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Custom-built by leading South Australian-based engineering company Acromat, the retractable seating is what makes UKARIA so readily adaptable to a variety of different functions. A total of 220 people can be seated in the theatre-style setup, which can be completely retracted to accommodate a bespoke board meeting setting, with long tables assembled on a flat floor for celebrations, corporate lunches or networking events. This flexibility also permits an even greater intimacy for jazz concerts, where the audience can sit behind round tables in cabaret style enjoying meals and refreshments as they listen.

‘This was the first time Acromat had ever manufactured curved retractable seating, and it was very complicated,’ Anton explains. ‘It was made here in Adelaide: Craig Otto [Managing Director, Acromat] is a genius when it comes to engineering! I was immensely pleased with the final result. A lot of people don’t even realise the seats are retractable, and it’s impressive when you see the difference between the seating in place and the flat floor.’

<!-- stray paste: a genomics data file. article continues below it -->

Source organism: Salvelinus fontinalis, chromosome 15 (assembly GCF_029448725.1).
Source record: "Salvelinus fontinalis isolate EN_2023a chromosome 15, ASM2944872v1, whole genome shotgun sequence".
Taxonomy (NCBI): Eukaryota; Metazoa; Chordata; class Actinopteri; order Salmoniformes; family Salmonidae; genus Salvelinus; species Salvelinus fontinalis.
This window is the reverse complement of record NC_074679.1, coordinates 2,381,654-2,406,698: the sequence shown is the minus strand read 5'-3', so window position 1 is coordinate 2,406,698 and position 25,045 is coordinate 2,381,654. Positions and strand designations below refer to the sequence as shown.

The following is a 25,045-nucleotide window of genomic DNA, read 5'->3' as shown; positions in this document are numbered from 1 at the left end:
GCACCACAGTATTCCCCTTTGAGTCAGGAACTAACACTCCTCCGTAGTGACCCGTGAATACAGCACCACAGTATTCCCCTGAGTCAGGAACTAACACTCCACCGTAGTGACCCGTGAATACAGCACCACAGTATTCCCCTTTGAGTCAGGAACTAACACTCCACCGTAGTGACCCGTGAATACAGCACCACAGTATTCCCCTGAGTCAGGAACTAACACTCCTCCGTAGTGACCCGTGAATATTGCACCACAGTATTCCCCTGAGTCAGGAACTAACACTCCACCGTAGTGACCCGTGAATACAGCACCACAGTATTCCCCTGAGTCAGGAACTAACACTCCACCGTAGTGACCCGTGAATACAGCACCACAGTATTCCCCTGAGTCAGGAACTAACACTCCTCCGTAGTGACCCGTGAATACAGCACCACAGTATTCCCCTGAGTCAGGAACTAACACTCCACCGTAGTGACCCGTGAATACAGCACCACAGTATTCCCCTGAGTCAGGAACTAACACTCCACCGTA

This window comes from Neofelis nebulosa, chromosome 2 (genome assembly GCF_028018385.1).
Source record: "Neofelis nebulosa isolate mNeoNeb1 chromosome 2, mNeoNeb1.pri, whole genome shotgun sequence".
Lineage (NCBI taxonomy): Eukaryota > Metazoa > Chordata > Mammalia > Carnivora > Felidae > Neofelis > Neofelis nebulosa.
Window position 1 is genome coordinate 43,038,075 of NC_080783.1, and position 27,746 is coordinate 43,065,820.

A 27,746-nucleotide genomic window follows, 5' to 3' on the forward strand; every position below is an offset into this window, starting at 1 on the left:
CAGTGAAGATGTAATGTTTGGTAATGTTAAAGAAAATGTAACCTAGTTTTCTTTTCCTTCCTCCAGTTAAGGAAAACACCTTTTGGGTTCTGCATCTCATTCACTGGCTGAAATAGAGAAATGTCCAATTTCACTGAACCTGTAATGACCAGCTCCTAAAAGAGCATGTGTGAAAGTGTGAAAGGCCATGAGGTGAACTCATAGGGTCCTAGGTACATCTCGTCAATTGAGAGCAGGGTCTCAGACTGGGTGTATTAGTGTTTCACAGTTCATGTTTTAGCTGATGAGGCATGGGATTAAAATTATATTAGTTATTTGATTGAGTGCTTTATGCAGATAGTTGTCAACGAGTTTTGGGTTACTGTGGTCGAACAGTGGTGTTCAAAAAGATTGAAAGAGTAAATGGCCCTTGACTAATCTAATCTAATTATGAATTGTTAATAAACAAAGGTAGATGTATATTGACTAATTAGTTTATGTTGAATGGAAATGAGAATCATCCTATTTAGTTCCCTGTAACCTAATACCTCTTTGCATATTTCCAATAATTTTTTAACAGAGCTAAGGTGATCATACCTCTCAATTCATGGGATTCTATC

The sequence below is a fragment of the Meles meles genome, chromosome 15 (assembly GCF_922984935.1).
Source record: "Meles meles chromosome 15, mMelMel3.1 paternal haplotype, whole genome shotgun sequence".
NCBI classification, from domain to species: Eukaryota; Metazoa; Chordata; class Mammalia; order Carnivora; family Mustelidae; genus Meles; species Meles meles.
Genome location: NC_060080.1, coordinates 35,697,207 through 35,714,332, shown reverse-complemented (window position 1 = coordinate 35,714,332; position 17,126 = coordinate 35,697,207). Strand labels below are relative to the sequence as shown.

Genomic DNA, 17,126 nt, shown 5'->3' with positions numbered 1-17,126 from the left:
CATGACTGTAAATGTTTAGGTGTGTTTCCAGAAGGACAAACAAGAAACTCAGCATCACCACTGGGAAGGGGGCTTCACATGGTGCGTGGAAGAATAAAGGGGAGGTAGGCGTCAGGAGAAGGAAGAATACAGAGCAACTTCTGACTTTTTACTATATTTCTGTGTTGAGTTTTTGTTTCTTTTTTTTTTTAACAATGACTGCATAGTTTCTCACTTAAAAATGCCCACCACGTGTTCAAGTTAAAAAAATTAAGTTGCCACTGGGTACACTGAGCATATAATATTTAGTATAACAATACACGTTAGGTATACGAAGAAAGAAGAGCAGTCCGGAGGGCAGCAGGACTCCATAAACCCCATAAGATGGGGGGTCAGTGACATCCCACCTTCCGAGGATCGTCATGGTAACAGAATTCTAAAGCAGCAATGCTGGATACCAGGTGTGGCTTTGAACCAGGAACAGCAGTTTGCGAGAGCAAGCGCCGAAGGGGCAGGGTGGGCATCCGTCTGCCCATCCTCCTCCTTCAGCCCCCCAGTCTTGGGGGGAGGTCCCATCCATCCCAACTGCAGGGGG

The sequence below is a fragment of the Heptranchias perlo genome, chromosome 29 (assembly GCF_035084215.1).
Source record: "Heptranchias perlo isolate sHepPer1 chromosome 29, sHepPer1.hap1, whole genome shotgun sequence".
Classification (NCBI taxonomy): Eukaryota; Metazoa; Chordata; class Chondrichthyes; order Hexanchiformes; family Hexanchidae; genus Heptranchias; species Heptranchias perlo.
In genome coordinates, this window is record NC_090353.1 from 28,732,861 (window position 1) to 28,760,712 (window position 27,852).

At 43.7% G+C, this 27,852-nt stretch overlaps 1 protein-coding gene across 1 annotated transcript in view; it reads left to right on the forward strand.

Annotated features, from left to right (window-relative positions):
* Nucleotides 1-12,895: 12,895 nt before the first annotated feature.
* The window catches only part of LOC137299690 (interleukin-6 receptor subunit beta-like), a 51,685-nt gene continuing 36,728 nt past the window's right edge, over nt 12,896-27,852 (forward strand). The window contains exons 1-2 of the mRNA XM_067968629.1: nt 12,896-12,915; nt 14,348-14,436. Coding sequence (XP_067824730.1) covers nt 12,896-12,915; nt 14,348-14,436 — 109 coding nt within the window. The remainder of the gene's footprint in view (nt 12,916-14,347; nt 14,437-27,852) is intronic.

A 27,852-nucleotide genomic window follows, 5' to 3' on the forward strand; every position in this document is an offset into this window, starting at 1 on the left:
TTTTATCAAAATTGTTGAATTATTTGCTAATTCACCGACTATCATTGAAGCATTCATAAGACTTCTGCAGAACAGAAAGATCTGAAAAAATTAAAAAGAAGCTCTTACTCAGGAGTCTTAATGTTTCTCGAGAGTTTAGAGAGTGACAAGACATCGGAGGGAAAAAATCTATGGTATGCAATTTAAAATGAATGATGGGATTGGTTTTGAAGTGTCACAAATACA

Clad in beautiful aubergine-toned upholstery, the material was specifically chosen to provide an optimal balance between the relationship between the rehearsal sound (without an audience) and the performance sound (at full capacity).

The Glass Balustrade

The idea for a glass balustrade separating the upper and lower galleries originated as a practical safety requirement.

‘When Cameron started doing his analysis it appeared that it didn’t affect the acoustics,’ Anton says. ‘We could have used a metal balustrade and the sound would have gone straight through, but it would have had a stronger feel of division in the space. So once he had done all his testing he gave it the green light, which I was very pleased to hear, because it was definitely my preferred design.’

The most beautiful advantage of the glass balustrade was discovered only after the concert hall was built: at different times of the day, it acts as a kind of CinemaScope reflection of the landscape, allowing the musicians to see (and feel) the presence of the natural world as they perform.

‘I had not anticipated that panorama!’ Anton says. ‘When those things happen, I believe they don’t just happen randomly – they happen because of the intensity of care put into the design, especially the geometry, and the relationship between the audience and the ensemble. The reflection of the landscape for the musicians was a lovely coincidence!'